Unlike the paleontological record, the [geomagnetic] reversal record is fairly clean, at least for the past 165 million years of geologic time. About 300 complete reversals have been found in this interval, most well dated. There are smoe very long-term trends in the number of reversals per million years, and these have been known and accepted for many years -- even though there are no good explanations for them... I was encouraged to find a recent paper claiming periodicity in the number of reversals through time... J.G. Negi and R.K. Tiwari... concluded that there is a 32-million-year periodicity... a French group, headed by A. Mazaud, claimed a 15-million-year periodicity positioned in time such that every other pulse was a bit stronger and fell approximately at one of our extinctions... On the other hand, the problem had been looked at by a number of other geophysicists over the years... They had been unable to reject a hypothesis of randomness... I found an impressive 30-million-year periodicity that matched the extinction periodicity fairly well... Nature... neither accepted nor rejected the paper but returned it to me (with the reviews) to revise and resubmit. At the same time, I was invited to suggest the names of six additional reviewers. [pp 183-185]Dr. David RaupFor a while, I thought mass extinctions were merely instances of chance coincidence of independent species extinctions. That clearly was wrong... I have come to the view that large-body impact is responsible for far more extinctions that we appreciate -- perhaps including those pulses of extinction that usually define stratigraphic stages. Maybe even zones? ...For periodic extinction, I know of 13 complete re-analyses of the Sepkoski data that have been published by independent investigators. Of these, five found our periodicity to be significant whereas eight found no significant periodicity. Had these studies used the new genus-level data, I suspect periodicity would have fared better. In any event, the periodicity of extinction must, I think, remain an open question until we have either more data or data of a completely different kind... I believe they really are periodic but I cannot prove it. One problem is that in time-series analysis, one can establish a departure from randomness rather easily but proving a particular periodicity within that is nearly impossible... The extinction record has been analyzed about as thoroughly as possible and searches for Nemesis have failed to find the companion star... I think periodicity is on the back burner but not forgotten -- any more than continental drift was forgotten.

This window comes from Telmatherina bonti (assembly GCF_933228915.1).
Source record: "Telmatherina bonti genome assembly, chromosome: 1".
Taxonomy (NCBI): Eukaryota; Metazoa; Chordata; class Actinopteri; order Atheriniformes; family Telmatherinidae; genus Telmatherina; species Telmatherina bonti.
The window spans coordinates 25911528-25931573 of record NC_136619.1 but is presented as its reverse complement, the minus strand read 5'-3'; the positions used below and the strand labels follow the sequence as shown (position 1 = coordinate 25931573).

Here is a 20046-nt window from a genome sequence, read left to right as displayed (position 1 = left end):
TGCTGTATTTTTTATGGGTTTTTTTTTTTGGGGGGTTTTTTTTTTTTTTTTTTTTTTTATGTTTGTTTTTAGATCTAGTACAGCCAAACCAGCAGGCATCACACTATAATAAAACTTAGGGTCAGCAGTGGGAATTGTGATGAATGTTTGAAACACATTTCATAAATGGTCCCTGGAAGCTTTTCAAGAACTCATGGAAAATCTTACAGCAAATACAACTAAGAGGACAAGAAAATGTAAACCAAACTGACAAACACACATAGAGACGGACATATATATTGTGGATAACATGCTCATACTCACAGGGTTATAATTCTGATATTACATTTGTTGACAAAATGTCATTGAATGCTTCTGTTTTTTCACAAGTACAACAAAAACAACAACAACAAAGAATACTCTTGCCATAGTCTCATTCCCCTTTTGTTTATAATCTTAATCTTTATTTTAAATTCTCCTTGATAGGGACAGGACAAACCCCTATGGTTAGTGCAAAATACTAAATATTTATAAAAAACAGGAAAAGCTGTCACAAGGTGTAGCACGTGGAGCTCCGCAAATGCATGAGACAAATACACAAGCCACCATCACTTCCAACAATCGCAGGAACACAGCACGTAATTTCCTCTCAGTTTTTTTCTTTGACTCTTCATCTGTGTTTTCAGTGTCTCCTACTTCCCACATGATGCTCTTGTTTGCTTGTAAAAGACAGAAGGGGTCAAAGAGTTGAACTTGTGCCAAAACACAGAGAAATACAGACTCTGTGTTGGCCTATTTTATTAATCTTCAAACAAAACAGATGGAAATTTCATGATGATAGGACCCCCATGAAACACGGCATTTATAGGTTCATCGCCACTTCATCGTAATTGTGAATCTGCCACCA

interviewed by Steve Brusatte